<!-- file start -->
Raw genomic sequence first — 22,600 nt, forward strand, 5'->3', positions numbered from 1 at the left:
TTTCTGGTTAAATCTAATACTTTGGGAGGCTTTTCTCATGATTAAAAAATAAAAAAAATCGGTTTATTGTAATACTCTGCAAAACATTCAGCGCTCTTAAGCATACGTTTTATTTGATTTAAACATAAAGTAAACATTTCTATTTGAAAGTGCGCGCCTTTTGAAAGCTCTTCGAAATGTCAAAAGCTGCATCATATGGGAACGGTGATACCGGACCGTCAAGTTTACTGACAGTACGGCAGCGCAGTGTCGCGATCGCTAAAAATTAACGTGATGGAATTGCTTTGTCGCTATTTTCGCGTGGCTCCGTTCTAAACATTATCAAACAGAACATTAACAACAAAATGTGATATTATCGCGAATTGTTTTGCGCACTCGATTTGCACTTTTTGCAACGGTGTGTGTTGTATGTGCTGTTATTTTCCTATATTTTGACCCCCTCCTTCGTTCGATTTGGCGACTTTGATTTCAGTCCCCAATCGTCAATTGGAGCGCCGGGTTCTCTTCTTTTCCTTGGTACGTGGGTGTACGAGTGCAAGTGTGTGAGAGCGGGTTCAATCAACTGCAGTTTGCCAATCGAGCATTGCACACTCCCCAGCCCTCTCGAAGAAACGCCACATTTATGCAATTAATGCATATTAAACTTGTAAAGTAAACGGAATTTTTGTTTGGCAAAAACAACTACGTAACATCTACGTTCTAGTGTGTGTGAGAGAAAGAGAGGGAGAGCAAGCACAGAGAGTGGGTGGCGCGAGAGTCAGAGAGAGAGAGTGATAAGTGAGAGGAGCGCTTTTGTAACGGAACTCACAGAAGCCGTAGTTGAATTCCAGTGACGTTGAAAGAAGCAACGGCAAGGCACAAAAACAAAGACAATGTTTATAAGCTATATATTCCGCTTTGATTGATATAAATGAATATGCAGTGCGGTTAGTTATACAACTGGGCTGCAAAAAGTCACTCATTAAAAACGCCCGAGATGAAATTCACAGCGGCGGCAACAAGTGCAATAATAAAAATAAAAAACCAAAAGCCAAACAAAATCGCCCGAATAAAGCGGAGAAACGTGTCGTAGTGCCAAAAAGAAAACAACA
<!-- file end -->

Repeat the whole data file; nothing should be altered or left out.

Raw genomic sequence first — 22,600 nt, forward strand, 5'->3', positions numbered from 1 at the left:
TTTCTGGTTAAATCTAATACTTTGGGAGGCTTTTCTCATGATTAAAAAATAAAAAAAATCGGTTTATTGTAATACTCTGCAAAACATTCAGCGCTCTTAAGCATACGTTTTATTTGATTTAAACATAAAGTAAACATTTCTATTTGAAAGTGCGCGCCTTTTGAAAGCTCTTCGAAATGTCAAAAGCTGCATCATATGGGAACGGTGATACCGGACCGTCAAGTTTACTGACAGTACGGCAGCGCAGTGTCGCGATCGCTAAAAATTAACGTGATGGAATTGCTTTGTCGCTATTTTCGCGTGGCTCCGTTCTAAACATTATCAAACAGAACATTAACAACAAAATGTGATATTATCGCGAATTGTTTTGCGCACTCGATTTGCACTTTTTGCAACGGTGTGTGTTGTATGTGCTGTTATTTTCCTATATTTTGACCCCCTCCTTCGTTCGATTTGGCGACTTTGATTTCAGTCCCCAATCGTCAATTGGAGCGCCGGGTTCTCTTCTTTTCCTTGGTACGTGGGTGTACGAGTGCAAGTGTGTGAGAGCGGGTTCAATCAACTGCAGTTTGCCAATCGAGCATTGCACACTCCCCAGCCCTCTCGAAGAAACGCCACATTTATGCAATTAATGCATATTAAACTTGTAAAGTAAACGGAATTTTTGTTTGGCAAAAACAACTACGTAACATCTACGTTCTAGTGTGTGTGAGAGAAAGAGAGGGAGAGCAAGCACAGAGAGTGGGTGGCGCGAGAGTCAGAGAGAGAGAGTGATAAGTGAGAGGAGCGCTTTTGTAACGGAACTCACAGAAGCCGTAGTTGAATTCCAGTGACGTTGAAAGAAGCAACGGCAAGGCACAAAAACAAAGACAATGTTTATAAGCTATATATTCCGCTTTGATTGATATAAATGAATATGCAGTGCGGTTAGTTATACAACTGGGCTGCAAAAAGTCACTCATTAAAAACGCCCGAGATGAAATTCACAGCGGCGGCAACAAGTGCAATAATAAAAATAAAAAACCAAAAGCCAAACAAAATCGCCCGAATAAAGCGGAGAAACGTGTCGTAGTGCCAAAAAGAAAACAACA